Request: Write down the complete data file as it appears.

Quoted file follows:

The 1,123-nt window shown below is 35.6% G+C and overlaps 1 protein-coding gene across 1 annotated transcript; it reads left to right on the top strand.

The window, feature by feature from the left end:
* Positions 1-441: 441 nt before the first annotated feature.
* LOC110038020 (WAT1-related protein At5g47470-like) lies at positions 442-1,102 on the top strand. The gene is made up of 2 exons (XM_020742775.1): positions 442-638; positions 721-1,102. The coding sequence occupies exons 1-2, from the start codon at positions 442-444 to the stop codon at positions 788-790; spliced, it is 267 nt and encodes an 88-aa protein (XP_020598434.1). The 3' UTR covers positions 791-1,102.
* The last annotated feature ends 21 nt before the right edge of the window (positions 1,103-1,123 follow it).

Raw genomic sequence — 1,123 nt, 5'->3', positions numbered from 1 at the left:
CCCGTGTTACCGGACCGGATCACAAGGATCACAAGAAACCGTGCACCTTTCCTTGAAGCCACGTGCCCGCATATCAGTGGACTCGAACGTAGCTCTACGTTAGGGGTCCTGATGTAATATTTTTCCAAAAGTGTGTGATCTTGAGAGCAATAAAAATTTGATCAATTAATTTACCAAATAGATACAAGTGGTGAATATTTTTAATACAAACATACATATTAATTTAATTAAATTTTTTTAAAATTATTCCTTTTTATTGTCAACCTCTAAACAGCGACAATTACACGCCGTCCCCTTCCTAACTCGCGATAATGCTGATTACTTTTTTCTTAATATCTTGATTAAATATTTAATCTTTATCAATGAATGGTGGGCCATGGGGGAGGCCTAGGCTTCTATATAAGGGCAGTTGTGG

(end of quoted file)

The 1,123-nt window shown below is 35.6% G+C and overlaps 1 protein-coding gene across 1 annotated transcript; it reads left to right on the top strand.

The window, feature by feature from the left end:
* Positions 1-441: 441 nt before the first annotated feature.
* LOC110038020 (WAT1-related protein At5g47470-like) lies at positions 442-1,102 on the top strand. The gene is made up of 2 exons (XM_020742775.1): positions 442-638; positions 721-1,102. The coding sequence occupies exons 1-2, from the start codon at positions 442-444 to the stop codon at positions 788-790; spliced, it is 267 nt and encodes an 88-aa protein (XP_020598434.1). The 3' UTR covers positions 791-1,102.
* The last annotated feature ends 21 nt before the right edge of the window (positions 1,103-1,123 follow it).

Raw genomic sequence — 1,123 nt, 5'->3', positions numbered from 1 at the left:
CCCGTGTTACCGGACCGGATCACAAGGATCACAAGAAACCGTGCACCTTTCCTTGAAGCCACGTGCCCGCATATCAGTGGACTCGAACGTAGCTCTACGTTAGGGGTCCTGATGTAATATTTTTCCAAAAGTGTGTGATCTTGAGAGCAATAAAAATTTGATCAATTAATTTACCAAATAGATACAAGTGGTGAATATTTTTAATACAAACATACATATTAATTTAATTAAATTTTTTTAAAATTATTCCTTTTTATTGTCAACCTCTAAACAGCGACAATTACACGCCGTCCCCTTCCTAACTCGCGATAATGCTGATTACTTTTTTCTTAATATCTTGATTAAATATTTAATCTTTATCAATGAATGGTGGGCCATGGGGGAGGCCTAGGCTTCTATATAAGGGCAGTTGTGG